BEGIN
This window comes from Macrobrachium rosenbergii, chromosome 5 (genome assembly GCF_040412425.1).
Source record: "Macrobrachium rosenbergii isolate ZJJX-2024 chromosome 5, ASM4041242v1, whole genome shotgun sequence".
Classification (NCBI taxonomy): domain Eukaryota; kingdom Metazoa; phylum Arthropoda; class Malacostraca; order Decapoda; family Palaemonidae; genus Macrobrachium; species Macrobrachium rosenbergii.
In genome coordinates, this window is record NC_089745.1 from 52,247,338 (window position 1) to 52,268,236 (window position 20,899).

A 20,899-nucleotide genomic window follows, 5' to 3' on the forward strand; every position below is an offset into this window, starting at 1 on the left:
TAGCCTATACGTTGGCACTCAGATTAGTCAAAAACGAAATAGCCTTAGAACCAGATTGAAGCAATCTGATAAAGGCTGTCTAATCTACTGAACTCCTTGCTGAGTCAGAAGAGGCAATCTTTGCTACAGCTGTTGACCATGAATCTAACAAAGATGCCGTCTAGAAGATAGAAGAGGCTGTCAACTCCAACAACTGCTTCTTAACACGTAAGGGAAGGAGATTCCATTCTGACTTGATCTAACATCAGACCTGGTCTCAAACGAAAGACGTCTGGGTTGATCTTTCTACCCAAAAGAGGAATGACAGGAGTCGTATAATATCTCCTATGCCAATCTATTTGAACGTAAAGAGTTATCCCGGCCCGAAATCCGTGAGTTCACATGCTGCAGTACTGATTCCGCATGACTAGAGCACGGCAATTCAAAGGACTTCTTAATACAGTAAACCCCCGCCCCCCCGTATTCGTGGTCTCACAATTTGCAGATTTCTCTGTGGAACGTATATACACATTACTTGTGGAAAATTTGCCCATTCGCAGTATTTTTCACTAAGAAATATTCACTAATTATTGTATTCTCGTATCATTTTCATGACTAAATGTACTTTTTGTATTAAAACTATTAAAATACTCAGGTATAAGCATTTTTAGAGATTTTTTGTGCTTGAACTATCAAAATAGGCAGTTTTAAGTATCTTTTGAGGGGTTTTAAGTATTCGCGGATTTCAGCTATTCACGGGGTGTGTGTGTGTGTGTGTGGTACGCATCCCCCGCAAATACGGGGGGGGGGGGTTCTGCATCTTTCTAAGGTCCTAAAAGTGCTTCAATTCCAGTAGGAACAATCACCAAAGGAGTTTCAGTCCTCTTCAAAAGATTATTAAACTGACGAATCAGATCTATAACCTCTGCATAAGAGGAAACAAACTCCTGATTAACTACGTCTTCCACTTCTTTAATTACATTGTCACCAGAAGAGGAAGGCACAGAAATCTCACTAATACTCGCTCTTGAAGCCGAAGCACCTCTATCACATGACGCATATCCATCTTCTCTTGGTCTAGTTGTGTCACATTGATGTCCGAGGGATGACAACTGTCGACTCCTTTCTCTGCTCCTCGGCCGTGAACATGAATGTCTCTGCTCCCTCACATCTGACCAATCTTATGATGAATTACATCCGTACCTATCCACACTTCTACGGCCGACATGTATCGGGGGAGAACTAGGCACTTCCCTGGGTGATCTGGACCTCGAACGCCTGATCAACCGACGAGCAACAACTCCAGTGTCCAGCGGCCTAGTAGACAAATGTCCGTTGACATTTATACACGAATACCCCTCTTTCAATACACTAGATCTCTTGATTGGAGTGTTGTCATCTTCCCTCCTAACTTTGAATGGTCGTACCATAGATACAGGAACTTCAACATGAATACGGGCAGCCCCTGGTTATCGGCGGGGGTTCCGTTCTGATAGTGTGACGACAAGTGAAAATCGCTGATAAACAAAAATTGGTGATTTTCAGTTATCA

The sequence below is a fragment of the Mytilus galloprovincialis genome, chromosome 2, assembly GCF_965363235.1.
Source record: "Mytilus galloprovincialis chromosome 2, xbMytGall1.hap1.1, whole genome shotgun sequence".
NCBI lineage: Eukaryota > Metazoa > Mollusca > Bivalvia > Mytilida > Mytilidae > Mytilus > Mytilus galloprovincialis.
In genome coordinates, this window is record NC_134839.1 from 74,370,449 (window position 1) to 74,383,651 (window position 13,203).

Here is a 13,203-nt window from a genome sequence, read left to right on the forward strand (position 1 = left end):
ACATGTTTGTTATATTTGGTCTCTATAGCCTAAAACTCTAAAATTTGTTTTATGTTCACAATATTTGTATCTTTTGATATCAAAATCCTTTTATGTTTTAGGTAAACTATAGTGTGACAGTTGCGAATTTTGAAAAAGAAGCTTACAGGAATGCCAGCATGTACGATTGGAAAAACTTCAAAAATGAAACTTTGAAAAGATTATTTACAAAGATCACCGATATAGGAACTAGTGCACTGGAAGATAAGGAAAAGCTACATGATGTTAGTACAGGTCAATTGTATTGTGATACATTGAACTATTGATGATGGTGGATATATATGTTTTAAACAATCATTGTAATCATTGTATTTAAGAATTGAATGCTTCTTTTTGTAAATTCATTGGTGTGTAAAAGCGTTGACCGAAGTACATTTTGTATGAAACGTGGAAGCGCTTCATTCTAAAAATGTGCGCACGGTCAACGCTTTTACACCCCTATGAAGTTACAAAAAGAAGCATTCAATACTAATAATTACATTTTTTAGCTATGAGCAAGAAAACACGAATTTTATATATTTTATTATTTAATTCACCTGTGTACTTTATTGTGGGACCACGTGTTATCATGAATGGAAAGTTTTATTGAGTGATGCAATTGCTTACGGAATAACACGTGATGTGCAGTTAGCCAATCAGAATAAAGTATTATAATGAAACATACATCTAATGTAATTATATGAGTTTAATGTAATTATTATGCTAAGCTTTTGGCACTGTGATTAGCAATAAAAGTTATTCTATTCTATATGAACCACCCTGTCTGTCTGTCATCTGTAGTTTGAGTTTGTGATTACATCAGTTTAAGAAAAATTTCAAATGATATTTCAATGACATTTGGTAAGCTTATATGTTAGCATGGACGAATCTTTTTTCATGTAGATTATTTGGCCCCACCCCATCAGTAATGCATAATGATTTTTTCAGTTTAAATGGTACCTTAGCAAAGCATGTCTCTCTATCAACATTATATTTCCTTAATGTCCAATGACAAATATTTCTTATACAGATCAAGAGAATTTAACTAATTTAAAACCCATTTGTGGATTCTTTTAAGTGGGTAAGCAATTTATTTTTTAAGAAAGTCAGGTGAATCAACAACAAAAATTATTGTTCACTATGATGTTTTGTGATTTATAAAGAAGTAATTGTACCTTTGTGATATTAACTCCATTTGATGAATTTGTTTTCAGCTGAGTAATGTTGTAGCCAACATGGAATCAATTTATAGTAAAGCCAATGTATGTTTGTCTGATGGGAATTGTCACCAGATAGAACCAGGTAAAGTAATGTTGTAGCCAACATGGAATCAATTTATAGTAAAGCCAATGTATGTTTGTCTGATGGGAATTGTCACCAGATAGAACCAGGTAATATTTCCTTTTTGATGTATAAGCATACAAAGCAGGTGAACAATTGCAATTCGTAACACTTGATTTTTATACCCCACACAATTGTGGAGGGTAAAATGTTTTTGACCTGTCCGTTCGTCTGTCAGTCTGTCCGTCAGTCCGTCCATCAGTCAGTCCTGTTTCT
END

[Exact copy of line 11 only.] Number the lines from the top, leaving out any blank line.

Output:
Here is a 13,203-nt window from a genome sequence, read left to right on the forward strand (position 1 = left end):